rsyslog

The rocket-fast system for log processing

Encrypted disk queues

This guide will tell you, how to quickly protect your disk queue through encryption. So you can be sure that unauthorized persons can’t read your queue.
Please note that we only use the "disk" queue format in this guide to show you the encrypted files but normally we recommend you to use the "LinkedList" queue format for a better performance.

This feature is available from version 7.5.0 or higher. In addition to rsyslog we need the most current version of librelp.

 

The Intention

Whenever two systems talk over a network, something can go wrong. For example, the communications link may go down, or a client or server may abort. Even in regular cases, the server may be offline for a short period of time because of routine maintenance.

A logging system should be capable of avoiding message loss in situations where the server is not reachable. To do so, unsent data needs to be buffered at the client while the server is offline. Then, once the server is up again, this data is to be sent.

This can easily be acomplished by rsyslog. In rsyslog, every action runs on its own queue and each queue can be set to buffer data if the action is not ready. Of course, you must be able to detect that "the action is not ready", which means the remote server is offline. This can be detected with plain TCP syslog and RELP, but not with UDP. So you need to use either of the two. In this howto, we use plain TCP syslog.

Please note that we are using rsyslog-specific features. The are required on the client, but not on the server. So the client system must run rsyslog (at least version 7.5.0), while on the server another syslogd may be running, as long as it supports plain tcp syslog.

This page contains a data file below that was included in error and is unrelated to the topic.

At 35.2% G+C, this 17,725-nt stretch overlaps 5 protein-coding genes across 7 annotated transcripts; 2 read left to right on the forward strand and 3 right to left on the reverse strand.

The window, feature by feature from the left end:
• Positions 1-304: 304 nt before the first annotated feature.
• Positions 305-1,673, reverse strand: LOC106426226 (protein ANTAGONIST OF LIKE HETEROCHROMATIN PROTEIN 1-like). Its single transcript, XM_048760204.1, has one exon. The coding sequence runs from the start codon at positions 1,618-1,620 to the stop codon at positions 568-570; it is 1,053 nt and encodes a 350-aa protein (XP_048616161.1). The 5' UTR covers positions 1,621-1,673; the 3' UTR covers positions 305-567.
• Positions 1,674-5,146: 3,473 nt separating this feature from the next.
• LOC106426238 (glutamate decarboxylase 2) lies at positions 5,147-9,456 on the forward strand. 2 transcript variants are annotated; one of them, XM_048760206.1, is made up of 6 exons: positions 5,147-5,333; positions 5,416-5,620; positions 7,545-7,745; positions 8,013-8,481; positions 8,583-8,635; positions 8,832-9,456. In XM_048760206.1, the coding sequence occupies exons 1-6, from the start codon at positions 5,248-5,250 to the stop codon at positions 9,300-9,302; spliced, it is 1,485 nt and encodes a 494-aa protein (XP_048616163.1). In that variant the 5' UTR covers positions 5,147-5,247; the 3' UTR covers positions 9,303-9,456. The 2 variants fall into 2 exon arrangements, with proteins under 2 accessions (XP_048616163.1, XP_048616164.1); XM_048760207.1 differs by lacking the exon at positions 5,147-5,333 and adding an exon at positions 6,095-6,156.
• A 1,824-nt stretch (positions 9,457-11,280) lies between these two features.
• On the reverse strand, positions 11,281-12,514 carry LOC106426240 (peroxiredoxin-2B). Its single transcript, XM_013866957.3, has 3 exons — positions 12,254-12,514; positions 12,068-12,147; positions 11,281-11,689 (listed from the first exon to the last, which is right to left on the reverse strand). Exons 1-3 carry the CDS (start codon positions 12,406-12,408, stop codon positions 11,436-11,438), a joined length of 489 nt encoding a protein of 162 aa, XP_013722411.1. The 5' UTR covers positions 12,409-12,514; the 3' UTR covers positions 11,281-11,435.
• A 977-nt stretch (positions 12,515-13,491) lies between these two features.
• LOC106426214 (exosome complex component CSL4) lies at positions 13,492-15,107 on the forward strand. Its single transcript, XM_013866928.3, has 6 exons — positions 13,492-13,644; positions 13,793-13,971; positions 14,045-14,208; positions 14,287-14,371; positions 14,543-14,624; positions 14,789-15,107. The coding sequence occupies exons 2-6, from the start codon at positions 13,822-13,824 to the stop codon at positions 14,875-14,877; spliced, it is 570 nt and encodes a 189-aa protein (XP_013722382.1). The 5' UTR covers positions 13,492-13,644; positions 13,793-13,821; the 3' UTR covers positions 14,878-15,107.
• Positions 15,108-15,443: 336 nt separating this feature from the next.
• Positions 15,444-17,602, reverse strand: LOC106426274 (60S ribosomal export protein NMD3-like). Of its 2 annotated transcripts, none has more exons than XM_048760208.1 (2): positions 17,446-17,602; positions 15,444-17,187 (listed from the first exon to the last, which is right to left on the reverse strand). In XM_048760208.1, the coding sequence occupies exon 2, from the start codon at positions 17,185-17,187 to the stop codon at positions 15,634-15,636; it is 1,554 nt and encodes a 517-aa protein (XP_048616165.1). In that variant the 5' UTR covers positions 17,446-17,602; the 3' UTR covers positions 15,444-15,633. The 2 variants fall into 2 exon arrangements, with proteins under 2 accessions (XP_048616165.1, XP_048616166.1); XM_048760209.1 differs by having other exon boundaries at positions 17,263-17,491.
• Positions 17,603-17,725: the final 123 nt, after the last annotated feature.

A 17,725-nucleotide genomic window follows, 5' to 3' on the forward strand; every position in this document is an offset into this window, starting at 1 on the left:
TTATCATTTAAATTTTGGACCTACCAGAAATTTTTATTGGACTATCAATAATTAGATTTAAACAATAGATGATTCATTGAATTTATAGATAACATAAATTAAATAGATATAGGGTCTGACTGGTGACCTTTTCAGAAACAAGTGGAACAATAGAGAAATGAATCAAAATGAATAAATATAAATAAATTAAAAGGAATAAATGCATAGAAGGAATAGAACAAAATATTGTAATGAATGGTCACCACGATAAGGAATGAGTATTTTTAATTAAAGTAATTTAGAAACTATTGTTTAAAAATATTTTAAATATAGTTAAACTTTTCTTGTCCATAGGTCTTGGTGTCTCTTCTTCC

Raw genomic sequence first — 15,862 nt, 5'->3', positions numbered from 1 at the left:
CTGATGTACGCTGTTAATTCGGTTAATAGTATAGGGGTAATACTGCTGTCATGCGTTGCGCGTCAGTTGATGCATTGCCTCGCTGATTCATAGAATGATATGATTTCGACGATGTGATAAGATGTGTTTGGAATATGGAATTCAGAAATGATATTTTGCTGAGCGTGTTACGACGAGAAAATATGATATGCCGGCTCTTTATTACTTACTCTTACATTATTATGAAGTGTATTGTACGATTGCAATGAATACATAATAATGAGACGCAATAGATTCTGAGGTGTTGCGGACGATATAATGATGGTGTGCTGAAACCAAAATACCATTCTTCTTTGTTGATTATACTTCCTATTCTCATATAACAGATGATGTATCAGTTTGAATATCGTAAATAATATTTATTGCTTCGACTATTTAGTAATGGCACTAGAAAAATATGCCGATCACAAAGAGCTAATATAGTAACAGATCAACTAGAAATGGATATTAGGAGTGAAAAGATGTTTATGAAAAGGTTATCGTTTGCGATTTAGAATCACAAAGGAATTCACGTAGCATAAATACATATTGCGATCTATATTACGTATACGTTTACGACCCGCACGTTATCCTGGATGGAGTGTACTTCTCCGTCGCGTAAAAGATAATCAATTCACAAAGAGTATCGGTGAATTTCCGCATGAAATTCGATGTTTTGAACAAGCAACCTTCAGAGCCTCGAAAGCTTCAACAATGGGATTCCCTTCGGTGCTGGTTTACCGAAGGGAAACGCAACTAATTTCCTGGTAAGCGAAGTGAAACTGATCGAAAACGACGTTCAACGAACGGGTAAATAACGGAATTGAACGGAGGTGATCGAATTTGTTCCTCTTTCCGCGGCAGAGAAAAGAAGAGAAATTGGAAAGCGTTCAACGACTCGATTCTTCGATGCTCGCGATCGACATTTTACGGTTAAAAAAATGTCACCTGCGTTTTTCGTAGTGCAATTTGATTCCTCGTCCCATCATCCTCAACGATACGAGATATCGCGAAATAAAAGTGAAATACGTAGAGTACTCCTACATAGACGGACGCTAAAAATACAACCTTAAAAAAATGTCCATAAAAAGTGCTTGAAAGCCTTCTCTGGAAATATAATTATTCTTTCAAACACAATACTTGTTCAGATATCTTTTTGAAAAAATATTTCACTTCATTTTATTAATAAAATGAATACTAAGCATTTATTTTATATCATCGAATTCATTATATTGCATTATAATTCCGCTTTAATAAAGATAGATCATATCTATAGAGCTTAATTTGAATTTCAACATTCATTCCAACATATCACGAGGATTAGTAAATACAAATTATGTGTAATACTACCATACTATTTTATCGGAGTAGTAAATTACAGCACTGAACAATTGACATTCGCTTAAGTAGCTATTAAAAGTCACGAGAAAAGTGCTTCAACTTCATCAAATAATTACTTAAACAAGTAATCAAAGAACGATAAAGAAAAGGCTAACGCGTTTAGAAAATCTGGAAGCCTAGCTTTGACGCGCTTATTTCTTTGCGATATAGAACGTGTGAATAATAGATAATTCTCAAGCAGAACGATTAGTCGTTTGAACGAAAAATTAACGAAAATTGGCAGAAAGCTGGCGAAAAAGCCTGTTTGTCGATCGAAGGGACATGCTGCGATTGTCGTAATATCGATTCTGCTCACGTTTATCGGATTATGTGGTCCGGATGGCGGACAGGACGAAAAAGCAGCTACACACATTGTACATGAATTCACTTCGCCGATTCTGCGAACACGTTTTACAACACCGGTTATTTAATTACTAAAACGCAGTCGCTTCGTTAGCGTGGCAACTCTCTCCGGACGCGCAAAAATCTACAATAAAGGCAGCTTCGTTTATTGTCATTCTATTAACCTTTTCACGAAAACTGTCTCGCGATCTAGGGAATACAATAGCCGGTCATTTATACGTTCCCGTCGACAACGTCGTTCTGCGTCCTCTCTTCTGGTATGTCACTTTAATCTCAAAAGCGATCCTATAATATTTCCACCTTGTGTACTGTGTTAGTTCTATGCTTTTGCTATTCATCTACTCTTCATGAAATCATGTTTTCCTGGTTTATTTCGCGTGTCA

Normally the rsyslog queueing subsystem tries to buffer to memory if you use the "LinkedList" queue typ. So even if the remote server goes offline, no disk file is generated. File on disk are created only if there is need to, for example if rsyslog runs out of (configured) memory queue space or needs to shutdown (and thus persist yet unsent messages). Using main memory and going to the disk when needed is a huge performance benefit. But in this case we only want to create a disk queue which is encrypted. So we use "Disk" as the queue typ, disk means that rsyslog writes immediately.

How To Setup

First, you need to create a working directory for rsyslog. This is where it stores its queue files (should need arise). You may use any location on your local system.

What have to do next is instruct rsyslog to use a disk queue and then configure your action. There is nothing else to do. With the following simple config file, you forward anything you receive to a remote server and have buffering applied automatically. This must be done on the client machine.

module(load=" imuxsock") # local message reception
$WorkDirectory /home/test/rsyslog/work # default location for work (spool) files

action(type="omfwd"
queue.type="disk" queue.fileName="enc"
queue.cry.provider="gcry" queue.cry.key="/path/to/contrib/gnutls/key.pem"
target="172.123.123.5
port="10514″)

The "queue.fileName="enc"" is used to create encrypted queue files, should need arise. This value must be unique inside rsyslog.conf. No two rules must use the same queue file. Also, for obvious reasons, it must only contain those characters that can be used inside a valid file name. Rsyslog possibly adds some characters in front and/or at the end of that name when it creates files. So that name should not be at the file size name length limit (which should not be a problem these days).
In the next value "queue.cry.key="/path/to/key"" you have to provide the path to your keyfile, if this path is invalid rsyslog will not encrypt your queue files.

Please note that actual spool files are directly created because we use the "disk" mode, if you use the "LinkedList" mode then they are only created if the remote server is down and there is no more space in the in-memory queue. By default, a short failure of the remote server will never result in the creation of a disk file as a couple of hundered messages can be held in memory by default. [These parameters can be fine-tuned. However, then you need to either fully understand how the queue works (read elaborate doc) or use professional services to have it done based on your specs ;) – what that means is that fine-tuning queue parameters is far from being trivial…]

If you would like to test the encryption scenario, you need to stop, wait a while and restart your server. Then simply open a new generated queue file they should all be encrypted now.